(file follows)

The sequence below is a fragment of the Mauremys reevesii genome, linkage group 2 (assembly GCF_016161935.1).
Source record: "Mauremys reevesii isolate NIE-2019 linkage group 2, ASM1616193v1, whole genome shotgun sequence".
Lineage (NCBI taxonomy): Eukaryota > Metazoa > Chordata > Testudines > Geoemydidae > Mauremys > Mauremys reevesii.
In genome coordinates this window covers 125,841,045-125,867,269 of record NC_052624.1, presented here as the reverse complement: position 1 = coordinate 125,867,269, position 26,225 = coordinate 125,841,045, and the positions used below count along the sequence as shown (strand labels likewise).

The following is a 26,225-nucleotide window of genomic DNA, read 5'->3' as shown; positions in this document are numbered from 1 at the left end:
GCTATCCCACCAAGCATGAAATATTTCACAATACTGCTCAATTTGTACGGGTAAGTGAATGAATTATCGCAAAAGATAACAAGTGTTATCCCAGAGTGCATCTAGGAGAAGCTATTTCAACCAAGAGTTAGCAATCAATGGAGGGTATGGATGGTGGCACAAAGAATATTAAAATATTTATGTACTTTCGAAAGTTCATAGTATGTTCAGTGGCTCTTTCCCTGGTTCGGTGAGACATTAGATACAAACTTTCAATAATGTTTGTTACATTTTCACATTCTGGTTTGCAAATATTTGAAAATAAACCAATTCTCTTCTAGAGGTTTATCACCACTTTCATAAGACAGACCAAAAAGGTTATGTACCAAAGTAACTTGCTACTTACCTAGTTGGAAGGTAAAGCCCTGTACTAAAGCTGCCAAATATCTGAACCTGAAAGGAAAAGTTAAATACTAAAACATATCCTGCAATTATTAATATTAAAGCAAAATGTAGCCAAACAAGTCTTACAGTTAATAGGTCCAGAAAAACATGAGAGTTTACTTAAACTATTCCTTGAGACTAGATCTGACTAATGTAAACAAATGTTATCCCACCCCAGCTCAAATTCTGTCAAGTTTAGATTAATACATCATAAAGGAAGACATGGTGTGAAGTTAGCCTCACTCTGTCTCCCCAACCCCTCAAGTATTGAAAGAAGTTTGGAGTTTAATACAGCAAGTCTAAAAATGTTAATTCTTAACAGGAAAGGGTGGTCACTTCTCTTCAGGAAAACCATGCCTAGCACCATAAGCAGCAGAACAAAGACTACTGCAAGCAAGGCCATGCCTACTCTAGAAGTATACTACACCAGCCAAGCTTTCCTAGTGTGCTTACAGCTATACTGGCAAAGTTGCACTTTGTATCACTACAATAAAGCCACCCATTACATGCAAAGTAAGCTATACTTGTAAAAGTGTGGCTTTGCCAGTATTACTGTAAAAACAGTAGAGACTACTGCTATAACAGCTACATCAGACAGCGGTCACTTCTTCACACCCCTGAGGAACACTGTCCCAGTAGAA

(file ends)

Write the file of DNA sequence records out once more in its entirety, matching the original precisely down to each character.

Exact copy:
The sequence below is a fragment of the Mauremys reevesii genome, linkage group 2 (assembly GCF_016161935.1).
Source record: "Mauremys reevesii isolate NIE-2019 linkage group 2, ASM1616193v1, whole genome shotgun sequence".
Lineage (NCBI taxonomy): Eukaryota > Metazoa > Chordata > Testudines > Geoemydidae > Mauremys > Mauremys reevesii.
In genome coordinates this window covers 125,841,045-125,867,269 of record NC_052624.1, presented here as the reverse complement: position 1 = coordinate 125,867,269, position 26,225 = coordinate 125,841,045, and the positions used below count along the sequence as shown (strand labels likewise).

The following is a 26,225-nucleotide window of genomic DNA, read 5'->3' as shown; positions in this document are numbered from 1 at the left end:
GCTATCCCACCAAGCATGAAATATTTCACAATACTGCTCAATTTGTACGGGTAAGTGAATGAATTATCGCAAAAGATAACAAGTGTTATCCCAGAGTGCATCTAGGAGAAGCTATTTCAACCAAGAGTTAGCAATCAATGGAGGGTATGGATGGTGGCACAAAGAATATTAAAATATTTATGTACTTTCGAAAGTTCATAGTATGTTCAGTGGCTCTTTCCCTGGTTCGGTGAGACATTAGATACAAACTTTCAATAATGTTTGTTACATTTTCACATTCTGGTTTGCAAATATTTGAAAATAAACCAATTCTCTTCTAGAGGTTTATCACCACTTTCATAAGACAGACCAAAAAGGTTATGTACCAAAGTAACTTGCTACTTACCTAGTTGGAAGGTAAAGCCCTGTACTAAAGCTGCCAAATATCTGAACCTGAAAGGAAAAGTTAAATACTAAAACATATCCTGCAATTATTAATATTAAAGCAAAATGTAGCCAAACAAGTCTTACAGTTAATAGGTCCAGAAAAACATGAGAGTTTACTTAAACTATTCCTTGAGACTAGATCTGACTAATGTAAACAAATGTTATCCCACCCCAGCTCAAATTCTGTCAAGTTTAGATTAATACATCATAAAGGAAGACATGGTGTGAAGTTAGCCTCACTCTGTCTCCCCAACCCCTCAAGTATTGAAAGAAGTTTGGAGTTTAATACAGCAAGTCTAAAAATGTTAATTCTTAACAGGAAAGGGTGGTCACTTCTCTTCAGGAAAACCATGCCTAGCACCATAAGCAGCAGAACAAAGACTACTGCAAGCAAGGCCATGCCTACTCTAGAAGTATACTACACCAGCCAAGCTTTCCTAGTGTGCTTACAGCTATACTGGCAAAGTTGCACTTTGTATCACTACAATAAAGCCACCCATTACATGCAAAGTAAGCTATACTTGTAAAAGTGTGGCTTTGCCAGTATTACTGTAAAAACAGTAGAGACTACTGCTATAACAGCTACATCAGACAGCGGTCACTTCTTCACACCCCTGAGGAACACTGTCCCAGTAGAA